Red Band ‘I Melt with You’ Poster Inspires Much Curiosity

The red band trailer for I Melt with You defines the term “excess.” In it, four men are seen doing inordinate amounts of drugs, partying without rest, betraying their wives and families, and embracing torrentially reckless behavior. More than this, the trailer itself does one thing to excess: it inspires curiosity.

I Melt with You is the story of four middle-aged men whose friendship dates back to college. For one week every year, the men take breaks from their ordinary lives as family men, school teachers, professionals, et al, to spend time together in a beach house and completely abandon every attachment they have. The men are seen snorting huge sums of cocaine and speeding down a highway (an empty highway, but still), partying with much, much younger girls, and more of the like.

But this is not a wild, madcap comedy. A dark turn takes the trailer when a collective note comprised by the boys twenty-five years earlier resurfaces, inciting a great deal of anguish in each of them. The trailer does not reveal the contents, or even much of the nature, of the note…but we know it’s one of controversy. Some of the men seem interested in preserving the note’s intention, while some others feel that whatever they had promised to their future selves no longer applies.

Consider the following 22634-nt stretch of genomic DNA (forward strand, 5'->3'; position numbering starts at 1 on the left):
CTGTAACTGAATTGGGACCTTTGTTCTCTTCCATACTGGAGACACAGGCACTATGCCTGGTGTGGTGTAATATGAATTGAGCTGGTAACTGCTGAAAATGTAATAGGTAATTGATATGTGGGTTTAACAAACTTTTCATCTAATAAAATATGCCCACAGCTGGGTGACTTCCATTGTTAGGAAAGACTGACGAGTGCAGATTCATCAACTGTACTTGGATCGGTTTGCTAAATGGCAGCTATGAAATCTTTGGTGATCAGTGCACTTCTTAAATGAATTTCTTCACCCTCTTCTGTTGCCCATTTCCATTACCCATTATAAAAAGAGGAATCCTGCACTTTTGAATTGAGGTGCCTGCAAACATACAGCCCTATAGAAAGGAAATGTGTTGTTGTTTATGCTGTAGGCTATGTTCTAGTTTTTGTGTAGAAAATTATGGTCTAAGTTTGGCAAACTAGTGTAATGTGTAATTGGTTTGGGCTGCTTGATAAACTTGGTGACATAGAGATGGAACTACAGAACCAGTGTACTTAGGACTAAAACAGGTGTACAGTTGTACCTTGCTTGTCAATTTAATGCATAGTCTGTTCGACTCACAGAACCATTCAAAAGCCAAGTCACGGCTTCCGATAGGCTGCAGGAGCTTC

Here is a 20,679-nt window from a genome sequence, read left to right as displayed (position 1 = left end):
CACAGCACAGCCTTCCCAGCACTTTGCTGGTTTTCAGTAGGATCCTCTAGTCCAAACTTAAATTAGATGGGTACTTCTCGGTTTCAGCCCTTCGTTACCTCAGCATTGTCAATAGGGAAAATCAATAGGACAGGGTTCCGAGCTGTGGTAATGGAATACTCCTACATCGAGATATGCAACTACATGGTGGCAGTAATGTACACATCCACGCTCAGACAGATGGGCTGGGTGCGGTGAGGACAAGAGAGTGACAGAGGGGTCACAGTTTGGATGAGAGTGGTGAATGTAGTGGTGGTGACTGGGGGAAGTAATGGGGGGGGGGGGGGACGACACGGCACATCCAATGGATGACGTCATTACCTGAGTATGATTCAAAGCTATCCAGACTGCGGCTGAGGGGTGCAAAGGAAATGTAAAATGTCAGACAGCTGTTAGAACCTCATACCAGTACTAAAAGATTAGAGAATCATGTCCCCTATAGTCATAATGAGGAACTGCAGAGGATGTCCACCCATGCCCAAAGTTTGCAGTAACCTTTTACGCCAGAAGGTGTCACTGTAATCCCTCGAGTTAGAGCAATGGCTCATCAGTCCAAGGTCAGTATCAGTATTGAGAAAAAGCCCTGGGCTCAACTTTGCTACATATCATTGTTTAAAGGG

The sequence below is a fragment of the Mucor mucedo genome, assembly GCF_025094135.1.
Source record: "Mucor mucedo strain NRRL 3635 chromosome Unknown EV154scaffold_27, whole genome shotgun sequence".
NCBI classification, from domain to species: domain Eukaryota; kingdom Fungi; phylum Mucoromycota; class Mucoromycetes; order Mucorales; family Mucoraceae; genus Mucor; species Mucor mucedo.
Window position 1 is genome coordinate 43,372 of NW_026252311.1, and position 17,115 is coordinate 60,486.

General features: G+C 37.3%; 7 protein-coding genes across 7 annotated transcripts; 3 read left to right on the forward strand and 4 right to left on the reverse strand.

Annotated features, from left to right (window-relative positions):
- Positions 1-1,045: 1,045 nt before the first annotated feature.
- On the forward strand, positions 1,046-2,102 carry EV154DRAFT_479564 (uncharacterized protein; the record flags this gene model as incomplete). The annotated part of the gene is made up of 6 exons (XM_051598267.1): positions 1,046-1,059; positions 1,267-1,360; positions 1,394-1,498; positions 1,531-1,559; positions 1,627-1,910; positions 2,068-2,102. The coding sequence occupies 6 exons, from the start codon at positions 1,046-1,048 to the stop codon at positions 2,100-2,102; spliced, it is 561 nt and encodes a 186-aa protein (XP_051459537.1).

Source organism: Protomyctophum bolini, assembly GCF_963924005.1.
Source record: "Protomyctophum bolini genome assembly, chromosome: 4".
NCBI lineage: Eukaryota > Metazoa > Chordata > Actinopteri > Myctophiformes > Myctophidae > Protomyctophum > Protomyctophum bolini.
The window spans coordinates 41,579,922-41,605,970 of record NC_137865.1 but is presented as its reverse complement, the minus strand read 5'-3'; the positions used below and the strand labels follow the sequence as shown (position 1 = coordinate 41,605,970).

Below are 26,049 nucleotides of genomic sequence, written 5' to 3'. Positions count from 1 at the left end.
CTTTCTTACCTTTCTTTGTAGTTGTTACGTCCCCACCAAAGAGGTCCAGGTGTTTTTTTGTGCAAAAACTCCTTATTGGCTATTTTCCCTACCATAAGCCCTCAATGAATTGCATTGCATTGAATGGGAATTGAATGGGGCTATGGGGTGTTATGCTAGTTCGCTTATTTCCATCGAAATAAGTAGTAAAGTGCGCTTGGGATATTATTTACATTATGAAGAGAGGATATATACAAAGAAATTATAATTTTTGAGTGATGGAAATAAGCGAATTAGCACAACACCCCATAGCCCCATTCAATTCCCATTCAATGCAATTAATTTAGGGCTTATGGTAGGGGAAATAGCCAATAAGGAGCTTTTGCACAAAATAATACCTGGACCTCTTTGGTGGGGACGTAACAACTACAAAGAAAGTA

It’s enough to bring out a tumultuous change in mood for the trailer, and each of the men. The movie looks to really exemplify the pain of these men, whether it comes from a secret from their past, or their attachment to their unhappy lives.

I Melt with You stars Rob Lowe, Thomas Jane, Jeremy Piven and Christian McKay, and is directed by Mark Pellington. (Arlington Road).


Source: Slashfilm

Staff editor Michael Arbeiter’s natural state of being can best be described as “mild panic attack.” His earliest memories of growing up in Queens, New York, involve nighttime conversations with a voice from his bedroom wall (the jury’s still out on what that was all about) and a love for classic television that spawned from the very first time he was allowed to watch “The Munsters.” Attending college at SUNY Binghamton, a 20-year-old Michael learned two things: that he could center his future on this love for TV and movies, and that dragons never actually existed — he was kind of late in the game on that one.